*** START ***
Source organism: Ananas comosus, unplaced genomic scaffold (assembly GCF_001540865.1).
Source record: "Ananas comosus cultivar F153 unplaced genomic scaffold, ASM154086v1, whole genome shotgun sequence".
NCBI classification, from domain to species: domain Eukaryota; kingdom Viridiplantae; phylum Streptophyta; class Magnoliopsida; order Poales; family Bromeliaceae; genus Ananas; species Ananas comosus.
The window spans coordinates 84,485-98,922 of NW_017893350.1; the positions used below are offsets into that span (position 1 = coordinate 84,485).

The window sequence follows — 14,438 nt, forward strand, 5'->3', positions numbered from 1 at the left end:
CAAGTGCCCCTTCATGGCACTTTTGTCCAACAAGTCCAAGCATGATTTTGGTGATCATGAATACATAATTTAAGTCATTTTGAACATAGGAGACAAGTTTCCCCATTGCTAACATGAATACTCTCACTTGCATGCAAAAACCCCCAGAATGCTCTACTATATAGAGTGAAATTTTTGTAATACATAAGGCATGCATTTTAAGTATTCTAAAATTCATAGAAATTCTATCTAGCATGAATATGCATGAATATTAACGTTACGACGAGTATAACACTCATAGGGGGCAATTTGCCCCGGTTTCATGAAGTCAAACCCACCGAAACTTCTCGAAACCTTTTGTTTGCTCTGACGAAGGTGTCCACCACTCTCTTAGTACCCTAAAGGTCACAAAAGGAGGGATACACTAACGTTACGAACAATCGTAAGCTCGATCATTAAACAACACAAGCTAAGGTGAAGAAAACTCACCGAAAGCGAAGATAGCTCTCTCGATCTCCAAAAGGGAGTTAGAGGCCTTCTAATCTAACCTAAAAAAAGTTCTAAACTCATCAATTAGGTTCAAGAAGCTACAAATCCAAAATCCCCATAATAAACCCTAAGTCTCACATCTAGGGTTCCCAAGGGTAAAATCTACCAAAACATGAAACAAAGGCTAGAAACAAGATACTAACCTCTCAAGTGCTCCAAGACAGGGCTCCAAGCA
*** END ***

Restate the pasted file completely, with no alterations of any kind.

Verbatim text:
Source organism: Ananas comosus, unplaced genomic scaffold (assembly GCF_001540865.1).
Source record: "Ananas comosus cultivar F153 unplaced genomic scaffold, ASM154086v1, whole genome shotgun sequence".
NCBI classification, from domain to species: domain Eukaryota; kingdom Viridiplantae; phylum Streptophyta; class Magnoliopsida; order Poales; family Bromeliaceae; genus Ananas; species Ananas comosus.
The window spans coordinates 84,485-98,922 of NW_017893350.1; the positions used below are offsets into that span (position 1 = coordinate 84,485).

The window sequence follows — 14,438 nt, forward strand, 5'->3', positions numbered from 1 at the left end:
CAAGTGCCCCTTCATGGCACTTTTGTCCAACAAGTCCAAGCATGATTTTGGTGATCATGAATACATAATTTAAGTCATTTTGAACATAGGAGACAAGTTTCCCCATTGCTAACATGAATACTCTCACTTGCATGCAAAAACCCCCAGAATGCTCTACTATATAGAGTGAAATTTTTGTAATACATAAGGCATGCATTTTAAGTATTCTAAAATTCATAGAAATTCTATCTAGCATGAATATGCATGAATATTAACGTTACGACGAGTATAACACTCATAGGGGGCAATTTGCCCCGGTTTCATGAAGTCAAACCCACCGAAACTTCTCGAAACCTTTTGTTTGCTCTGACGAAGGTGTCCACCACTCTCTTAGTACCCTAAAGGTCACAAAAGGAGGGATACACTAACGTTACGAACAATCGTAAGCTCGATCATTAAACAACACAAGCTAAGGTGAAGAAAACTCACCGAAAGCGAAGATAGCTCTCTCGATCTCCAAAAGGGAGTTAGAGGCCTTCTAATCTAACCTAAAAAAAGTTCTAAACTCATCAATTAGGTTCAAGAAGCTACAAATCCAAAATCCCCATAATAAACCCTAAGTCTCACATCTAGGGTTCCCAAGGGTAAAATCTACCAAAACATGAAACAAAGGCTAGAAACAAGATACTAACCTCTCAAGTGCTCCAAGACAGGGCTCCAAGCA